The letter went on to say that, if Erika wished to avoid litigation, she must submit to an interview with Boies Schiller attorneys and reveal what information she had disclosed about Theranos and to whom. It was signed by David Boies. Erika drove to Julia’s house and stayed there all weekend with the blinds closed, too terrified to set foot outside.

BACK ON THE OTHER COAST, I was beginning to sense that things were escalating. That same Friday evening, I got a text from Alan Beam. It was the first I’d heard from him in nearly two months.

“Theranos is threatening me again,” he wrote. “Their lawyers say they suspect I’m violating my affidavit.”

We got on the phone and I filled him in on the marathon meeting with the Theranos delegation at the Journal a few days earlier. Rather than scaring him like I worried it might, Alan was fascinated by this new development. He had consulted with a new lawyer, a former federal prosecutor who had worked on the Medicare Fraud Strike Force, and felt less vulnerable to Theranos’s intimidation tactics. In fact, he seemed to have changed his mind and to want to resume helping me get the story out.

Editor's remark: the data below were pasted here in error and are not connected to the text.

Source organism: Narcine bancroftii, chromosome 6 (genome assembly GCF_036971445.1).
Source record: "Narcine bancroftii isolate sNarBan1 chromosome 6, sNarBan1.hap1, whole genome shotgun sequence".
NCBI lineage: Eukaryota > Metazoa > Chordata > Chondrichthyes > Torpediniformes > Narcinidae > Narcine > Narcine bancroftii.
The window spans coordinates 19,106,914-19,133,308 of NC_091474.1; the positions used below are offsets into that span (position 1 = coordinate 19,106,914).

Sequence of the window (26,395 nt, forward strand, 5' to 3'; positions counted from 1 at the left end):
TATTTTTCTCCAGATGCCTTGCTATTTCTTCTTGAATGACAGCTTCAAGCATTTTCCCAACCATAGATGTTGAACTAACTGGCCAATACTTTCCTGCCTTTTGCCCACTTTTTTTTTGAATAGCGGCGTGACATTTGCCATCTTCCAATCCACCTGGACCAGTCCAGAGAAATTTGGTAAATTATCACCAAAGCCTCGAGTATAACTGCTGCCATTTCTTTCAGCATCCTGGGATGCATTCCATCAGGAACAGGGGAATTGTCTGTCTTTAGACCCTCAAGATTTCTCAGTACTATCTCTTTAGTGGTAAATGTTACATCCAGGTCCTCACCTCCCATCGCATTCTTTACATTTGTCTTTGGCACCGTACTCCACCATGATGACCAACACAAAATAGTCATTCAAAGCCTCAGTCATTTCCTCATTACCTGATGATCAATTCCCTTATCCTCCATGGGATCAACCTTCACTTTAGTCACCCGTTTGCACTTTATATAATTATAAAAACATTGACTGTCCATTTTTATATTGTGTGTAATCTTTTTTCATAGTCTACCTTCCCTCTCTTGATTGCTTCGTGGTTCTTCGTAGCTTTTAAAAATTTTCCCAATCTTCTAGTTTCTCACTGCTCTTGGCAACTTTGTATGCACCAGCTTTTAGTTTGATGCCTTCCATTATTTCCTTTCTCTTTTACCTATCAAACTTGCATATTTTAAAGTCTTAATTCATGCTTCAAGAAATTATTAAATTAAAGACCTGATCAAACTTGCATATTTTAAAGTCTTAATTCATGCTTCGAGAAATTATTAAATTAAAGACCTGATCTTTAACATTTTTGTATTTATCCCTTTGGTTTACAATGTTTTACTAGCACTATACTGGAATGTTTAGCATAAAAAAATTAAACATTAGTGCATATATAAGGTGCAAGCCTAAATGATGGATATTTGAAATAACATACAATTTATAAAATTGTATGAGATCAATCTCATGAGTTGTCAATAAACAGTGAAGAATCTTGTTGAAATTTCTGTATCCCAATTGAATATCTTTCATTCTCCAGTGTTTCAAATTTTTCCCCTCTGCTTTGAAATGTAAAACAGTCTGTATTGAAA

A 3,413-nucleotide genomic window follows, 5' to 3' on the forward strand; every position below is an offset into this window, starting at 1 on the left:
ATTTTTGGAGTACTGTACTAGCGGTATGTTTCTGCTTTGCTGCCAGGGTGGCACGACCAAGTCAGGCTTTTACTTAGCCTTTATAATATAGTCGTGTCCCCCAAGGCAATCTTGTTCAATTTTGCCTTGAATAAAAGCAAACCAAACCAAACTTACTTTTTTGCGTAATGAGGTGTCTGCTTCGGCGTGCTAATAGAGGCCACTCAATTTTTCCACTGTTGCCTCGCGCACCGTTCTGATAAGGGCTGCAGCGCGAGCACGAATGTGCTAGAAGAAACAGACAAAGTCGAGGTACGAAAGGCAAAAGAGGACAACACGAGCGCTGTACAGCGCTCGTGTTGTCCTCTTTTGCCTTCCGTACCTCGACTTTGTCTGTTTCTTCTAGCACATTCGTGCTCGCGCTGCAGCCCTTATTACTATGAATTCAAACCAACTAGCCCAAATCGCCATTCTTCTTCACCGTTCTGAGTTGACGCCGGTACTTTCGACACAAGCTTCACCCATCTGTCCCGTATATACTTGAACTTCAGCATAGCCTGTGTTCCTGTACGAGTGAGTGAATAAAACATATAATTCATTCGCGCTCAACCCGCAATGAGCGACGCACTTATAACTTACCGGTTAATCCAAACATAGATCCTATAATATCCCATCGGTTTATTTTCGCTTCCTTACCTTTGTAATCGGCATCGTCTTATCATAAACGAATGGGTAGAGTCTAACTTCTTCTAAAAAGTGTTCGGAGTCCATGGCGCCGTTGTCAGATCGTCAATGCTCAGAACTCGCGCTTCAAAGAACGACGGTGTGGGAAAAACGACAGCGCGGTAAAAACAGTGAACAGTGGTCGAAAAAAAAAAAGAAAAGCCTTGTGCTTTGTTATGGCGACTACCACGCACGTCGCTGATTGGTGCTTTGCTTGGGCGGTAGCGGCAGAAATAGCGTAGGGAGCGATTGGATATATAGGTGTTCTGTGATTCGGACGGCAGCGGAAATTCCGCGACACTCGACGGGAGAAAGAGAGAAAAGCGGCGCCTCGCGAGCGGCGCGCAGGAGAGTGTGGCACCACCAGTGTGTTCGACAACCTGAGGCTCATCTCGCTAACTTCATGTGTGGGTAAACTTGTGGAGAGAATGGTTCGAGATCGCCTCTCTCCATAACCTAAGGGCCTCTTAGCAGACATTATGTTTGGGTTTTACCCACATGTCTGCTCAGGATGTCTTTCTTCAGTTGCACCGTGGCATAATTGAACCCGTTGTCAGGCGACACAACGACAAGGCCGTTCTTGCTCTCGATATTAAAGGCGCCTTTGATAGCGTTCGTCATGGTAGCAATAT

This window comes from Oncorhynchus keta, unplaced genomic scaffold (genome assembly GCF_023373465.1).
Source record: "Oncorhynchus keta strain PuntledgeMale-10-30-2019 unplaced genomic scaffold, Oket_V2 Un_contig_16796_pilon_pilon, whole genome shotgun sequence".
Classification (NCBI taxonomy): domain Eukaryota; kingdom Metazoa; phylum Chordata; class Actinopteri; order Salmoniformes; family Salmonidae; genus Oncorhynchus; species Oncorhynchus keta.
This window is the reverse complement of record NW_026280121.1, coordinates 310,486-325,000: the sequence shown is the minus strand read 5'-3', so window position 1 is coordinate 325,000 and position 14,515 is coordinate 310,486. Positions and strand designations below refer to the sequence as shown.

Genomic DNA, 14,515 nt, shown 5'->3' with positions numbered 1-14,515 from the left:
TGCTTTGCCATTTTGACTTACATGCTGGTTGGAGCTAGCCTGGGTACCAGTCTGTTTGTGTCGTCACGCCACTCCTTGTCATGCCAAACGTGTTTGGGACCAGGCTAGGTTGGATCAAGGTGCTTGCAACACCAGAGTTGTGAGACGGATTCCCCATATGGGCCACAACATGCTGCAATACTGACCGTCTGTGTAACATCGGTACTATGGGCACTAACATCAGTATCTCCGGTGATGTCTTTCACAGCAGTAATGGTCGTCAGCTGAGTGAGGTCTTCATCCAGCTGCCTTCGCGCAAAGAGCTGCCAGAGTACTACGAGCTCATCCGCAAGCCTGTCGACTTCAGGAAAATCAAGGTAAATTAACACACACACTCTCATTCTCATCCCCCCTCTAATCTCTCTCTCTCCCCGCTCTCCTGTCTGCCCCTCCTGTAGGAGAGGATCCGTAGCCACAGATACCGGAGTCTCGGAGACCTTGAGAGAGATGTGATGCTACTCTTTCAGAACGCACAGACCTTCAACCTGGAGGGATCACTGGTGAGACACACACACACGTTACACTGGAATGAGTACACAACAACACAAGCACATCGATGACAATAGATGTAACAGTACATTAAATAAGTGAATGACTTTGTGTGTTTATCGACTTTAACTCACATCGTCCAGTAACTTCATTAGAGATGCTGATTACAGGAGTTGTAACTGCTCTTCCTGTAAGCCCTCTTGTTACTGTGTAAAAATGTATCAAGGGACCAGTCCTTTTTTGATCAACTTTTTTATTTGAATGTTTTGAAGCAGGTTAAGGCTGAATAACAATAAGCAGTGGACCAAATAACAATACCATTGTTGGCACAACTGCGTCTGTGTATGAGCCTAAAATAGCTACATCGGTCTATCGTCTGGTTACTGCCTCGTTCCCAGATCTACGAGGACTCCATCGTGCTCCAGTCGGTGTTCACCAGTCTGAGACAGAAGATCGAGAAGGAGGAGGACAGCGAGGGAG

Later that night, an email from Meredith Dearborn landed in my in-box. Attached to it was a formal letter from David Boies addressed to Jay Conti, who was the email’s primary recipient. Citing several California statutes, the letter sternly demanded that the Journal “destroy or return” all Theranos trade secrets and confidential information in its possession. Even though Boies must have known there was zero chance we would do that, it was a shot across the bow.